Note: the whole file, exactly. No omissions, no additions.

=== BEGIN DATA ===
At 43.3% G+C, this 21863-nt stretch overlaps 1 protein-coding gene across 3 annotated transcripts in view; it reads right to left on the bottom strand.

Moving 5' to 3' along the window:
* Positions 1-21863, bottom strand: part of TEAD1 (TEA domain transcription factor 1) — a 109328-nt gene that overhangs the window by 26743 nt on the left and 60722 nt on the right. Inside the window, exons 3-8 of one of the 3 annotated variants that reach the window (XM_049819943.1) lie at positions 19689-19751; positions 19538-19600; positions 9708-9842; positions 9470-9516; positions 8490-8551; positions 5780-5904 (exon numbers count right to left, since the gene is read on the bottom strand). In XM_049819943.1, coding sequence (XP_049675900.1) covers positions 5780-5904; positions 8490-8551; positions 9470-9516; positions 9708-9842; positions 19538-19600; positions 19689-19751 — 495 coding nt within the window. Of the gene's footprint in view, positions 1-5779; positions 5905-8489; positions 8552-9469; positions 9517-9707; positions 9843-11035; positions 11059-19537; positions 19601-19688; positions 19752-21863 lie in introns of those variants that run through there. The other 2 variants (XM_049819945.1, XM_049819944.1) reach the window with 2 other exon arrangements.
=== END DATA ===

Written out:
At 43.3% G+C, this 21863-nt stretch overlaps 1 protein-coding gene across 3 annotated transcripts in view; it reads right to left on the bottom strand.

Moving 5' to 3' along the window:
* Positions 1-21863, bottom strand: part of TEAD1 (TEA domain transcription factor 1) — a 109328-nt gene that overhangs the window by 26743 nt on the left and 60722 nt on the right. Inside the window, exons 3-8 of one of the 3 annotated variants that reach the window (XM_049819943.1) lie at positions 19689-19751; positions 19538-19600; positions 9708-9842; positions 9470-9516; positions 8490-8551; positions 5780-5904 (exon numbers count right to left, since the gene is read on the bottom strand). In XM_049819943.1, coding sequence (XP_049675900.1) covers positions 5780-5904; positions 8490-8551; positions 9470-9516; positions 9708-9842; positions 19538-19600; positions 19689-19751 — 495 coding nt within the window. Of the gene's footprint in view, positions 1-5779; positions 5905-8489; positions 8552-9469; positions 9517-9707; positions 9843-11035; positions 11059-19537; positions 19601-19688; positions 19752-21863 lie in introns of those variants that run through there. The other 2 variants (XM_049819945.1, XM_049819944.1) reach the window with 2 other exon arrangements.